May you live in interesting times,” goes a Chinese proverb—apparently both a curse and a blessing. It fittingly describes the state of affairs in the banking space. In the past decade, the sector has weathered several storms—a slowing economy, corporate deleveraging, non-performing assets (NPAs), digital disruption, and the Covid-19 pandemic.
In such times, lenders that have been able to exploit every adversity to their advantage have emerged as winners—as the 26th edition of the BT-KPMG Best Banks Survey 2020-21 finds. ICICI Bank, the country’s second-largest private bank by market capitalisation, is the Bank of the Year for the second successive year. (See box Roll of Honour.)
The banking sector as a whole has had a better year. It posted a net profit of Rs 1.21 lakh crore in FY21 against Rs 10,999 crore in FY20. Return on assets (ROA) and return on equity (ROE)—two key parameters of profitability—also came out of the red over a three-year period. Among other parameters, the capital adequacy ratio—a measure of a bank’s lending capacity—improved from 15.3 per cent to 16.3 per cent, while gross NPAs declined from 9.1 per cent in FY19 to 7.3 per cent in FY21. “The improved parameters partly reflect regulatory relief provided to banks during Covid-19 as well as fiscal guarantees and financial support given by the government,” Reserve Bank of India (RBI) Governor Shaktikanta Das said recently. But, as Das was quick to point out, there are risks and challenges going forward that require serious introspection and action on the part of the banking system.
In the past few years, banks have been making conscious efforts to build a well-balanced loan book, with a tilt towards retail banking. “The change in advance mix is also led by macro conditions since corporate credit demand has been pretty weak whereas retail advances have grown in double digits in the past few years,” says Jaideep Arora, CEO, Sharekhan by BNP Paribas. Bankers have also turned cautious after some debacles. The focus is on a secured retail portfolio and high investment grade corporate clients. The current low interest rate regime also has its challenges. “You now need to give retail customers a bouquet of choices that will allow them to beat inflation and save something for the future,” says Madhav Kalyan, CEO, JPMorgan Chase Bank India. Banks have also realised that they need to connect with customers both digitally and through physical branches. “If you look at the numbers, credit offtake has been in retail and not so much in corporate credit,” says Kalyan.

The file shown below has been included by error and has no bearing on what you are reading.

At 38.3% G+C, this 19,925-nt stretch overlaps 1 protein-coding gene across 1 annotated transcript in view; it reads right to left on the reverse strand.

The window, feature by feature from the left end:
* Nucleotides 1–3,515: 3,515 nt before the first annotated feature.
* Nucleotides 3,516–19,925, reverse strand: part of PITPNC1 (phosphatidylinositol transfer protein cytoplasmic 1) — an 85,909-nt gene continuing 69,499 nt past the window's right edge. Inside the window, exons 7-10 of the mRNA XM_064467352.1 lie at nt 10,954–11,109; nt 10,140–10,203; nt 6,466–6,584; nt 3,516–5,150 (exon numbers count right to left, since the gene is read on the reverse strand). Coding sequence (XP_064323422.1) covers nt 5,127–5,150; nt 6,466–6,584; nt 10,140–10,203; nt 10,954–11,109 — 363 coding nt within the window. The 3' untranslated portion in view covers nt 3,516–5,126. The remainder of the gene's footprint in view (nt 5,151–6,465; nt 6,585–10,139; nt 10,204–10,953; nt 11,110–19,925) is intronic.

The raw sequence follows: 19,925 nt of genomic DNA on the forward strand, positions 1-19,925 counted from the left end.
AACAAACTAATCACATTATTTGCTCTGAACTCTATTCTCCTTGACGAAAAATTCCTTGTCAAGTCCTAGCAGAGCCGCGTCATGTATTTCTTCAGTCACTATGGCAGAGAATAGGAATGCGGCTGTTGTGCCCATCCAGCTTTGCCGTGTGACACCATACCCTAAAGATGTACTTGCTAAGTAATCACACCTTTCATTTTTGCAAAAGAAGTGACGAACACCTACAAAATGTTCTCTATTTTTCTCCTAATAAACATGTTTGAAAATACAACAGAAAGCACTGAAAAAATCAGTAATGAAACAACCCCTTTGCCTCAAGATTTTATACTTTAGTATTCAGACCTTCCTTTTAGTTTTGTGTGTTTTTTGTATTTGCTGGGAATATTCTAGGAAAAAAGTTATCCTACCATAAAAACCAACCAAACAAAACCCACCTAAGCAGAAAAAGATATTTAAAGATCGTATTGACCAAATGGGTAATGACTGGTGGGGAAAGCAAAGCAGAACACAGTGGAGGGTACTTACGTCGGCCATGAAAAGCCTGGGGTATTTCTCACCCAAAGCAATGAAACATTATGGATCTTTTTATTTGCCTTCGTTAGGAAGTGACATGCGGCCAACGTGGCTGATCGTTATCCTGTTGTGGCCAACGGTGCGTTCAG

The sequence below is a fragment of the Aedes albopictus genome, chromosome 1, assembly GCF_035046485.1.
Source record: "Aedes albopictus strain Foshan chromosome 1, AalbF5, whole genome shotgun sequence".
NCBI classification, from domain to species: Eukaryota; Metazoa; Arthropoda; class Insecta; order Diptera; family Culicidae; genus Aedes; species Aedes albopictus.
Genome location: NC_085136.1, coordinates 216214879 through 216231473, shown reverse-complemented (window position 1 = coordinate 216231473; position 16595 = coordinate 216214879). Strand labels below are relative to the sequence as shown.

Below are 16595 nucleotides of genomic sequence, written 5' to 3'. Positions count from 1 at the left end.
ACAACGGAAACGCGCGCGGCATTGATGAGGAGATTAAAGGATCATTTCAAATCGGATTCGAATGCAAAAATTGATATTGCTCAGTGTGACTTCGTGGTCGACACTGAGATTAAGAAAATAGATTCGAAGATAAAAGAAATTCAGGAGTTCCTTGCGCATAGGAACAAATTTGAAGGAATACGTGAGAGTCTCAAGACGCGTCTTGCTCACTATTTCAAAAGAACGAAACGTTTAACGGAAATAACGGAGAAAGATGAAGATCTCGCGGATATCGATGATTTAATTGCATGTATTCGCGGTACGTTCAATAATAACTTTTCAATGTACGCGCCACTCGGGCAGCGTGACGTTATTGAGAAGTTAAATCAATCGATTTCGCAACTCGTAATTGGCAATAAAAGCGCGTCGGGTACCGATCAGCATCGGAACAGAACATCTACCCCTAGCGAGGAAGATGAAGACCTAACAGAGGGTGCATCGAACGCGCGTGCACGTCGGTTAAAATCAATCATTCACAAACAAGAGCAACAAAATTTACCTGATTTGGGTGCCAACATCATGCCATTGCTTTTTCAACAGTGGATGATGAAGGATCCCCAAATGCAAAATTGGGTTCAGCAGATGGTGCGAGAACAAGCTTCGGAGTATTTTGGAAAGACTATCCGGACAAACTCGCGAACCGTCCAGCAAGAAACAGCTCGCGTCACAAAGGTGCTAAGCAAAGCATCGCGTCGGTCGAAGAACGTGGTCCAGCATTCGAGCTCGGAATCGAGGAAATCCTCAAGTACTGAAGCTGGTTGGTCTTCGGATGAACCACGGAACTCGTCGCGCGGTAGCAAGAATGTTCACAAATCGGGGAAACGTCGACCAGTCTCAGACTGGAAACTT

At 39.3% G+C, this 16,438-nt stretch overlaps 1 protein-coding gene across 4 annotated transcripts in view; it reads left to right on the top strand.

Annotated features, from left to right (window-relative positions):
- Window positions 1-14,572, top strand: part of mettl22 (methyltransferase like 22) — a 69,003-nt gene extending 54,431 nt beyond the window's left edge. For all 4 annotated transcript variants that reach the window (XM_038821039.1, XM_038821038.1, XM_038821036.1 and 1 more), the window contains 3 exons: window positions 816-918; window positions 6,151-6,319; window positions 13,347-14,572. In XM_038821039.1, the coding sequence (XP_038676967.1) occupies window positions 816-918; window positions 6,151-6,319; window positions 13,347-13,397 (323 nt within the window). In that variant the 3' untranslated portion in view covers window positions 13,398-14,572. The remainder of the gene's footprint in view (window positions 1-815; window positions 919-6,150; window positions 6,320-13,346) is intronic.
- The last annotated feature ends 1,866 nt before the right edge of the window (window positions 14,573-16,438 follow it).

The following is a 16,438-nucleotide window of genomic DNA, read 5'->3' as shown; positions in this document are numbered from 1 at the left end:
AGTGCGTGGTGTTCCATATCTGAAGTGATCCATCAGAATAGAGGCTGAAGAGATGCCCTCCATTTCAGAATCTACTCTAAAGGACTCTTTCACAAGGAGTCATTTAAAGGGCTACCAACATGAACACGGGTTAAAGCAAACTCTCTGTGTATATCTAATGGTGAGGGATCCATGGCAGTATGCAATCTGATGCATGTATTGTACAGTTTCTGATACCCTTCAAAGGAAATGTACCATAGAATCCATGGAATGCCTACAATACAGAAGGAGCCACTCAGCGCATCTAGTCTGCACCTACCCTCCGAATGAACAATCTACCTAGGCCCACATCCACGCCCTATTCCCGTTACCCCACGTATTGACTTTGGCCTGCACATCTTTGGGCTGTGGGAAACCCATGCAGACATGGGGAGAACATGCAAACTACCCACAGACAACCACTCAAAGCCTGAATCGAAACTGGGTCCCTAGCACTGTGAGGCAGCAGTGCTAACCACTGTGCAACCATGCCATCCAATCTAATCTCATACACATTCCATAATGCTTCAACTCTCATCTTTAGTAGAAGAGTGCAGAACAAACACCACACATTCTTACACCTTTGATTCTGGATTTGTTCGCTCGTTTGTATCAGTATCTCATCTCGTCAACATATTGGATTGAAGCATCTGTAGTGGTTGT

“With increase in competition and prudence, banks could see some erosion in their net interest margins as compared to historic trends. However, we believe the pressure would be more evident in the case of mid-sized or smaller banks while the large banks would... hold on to their margins due to their strong liability franchise,” says Arora. In the retail space, banks are facing disruption from fintech players, which are innovating in payments and lending. Now, several banks have partnered fintechs to serve customers and attract new ones.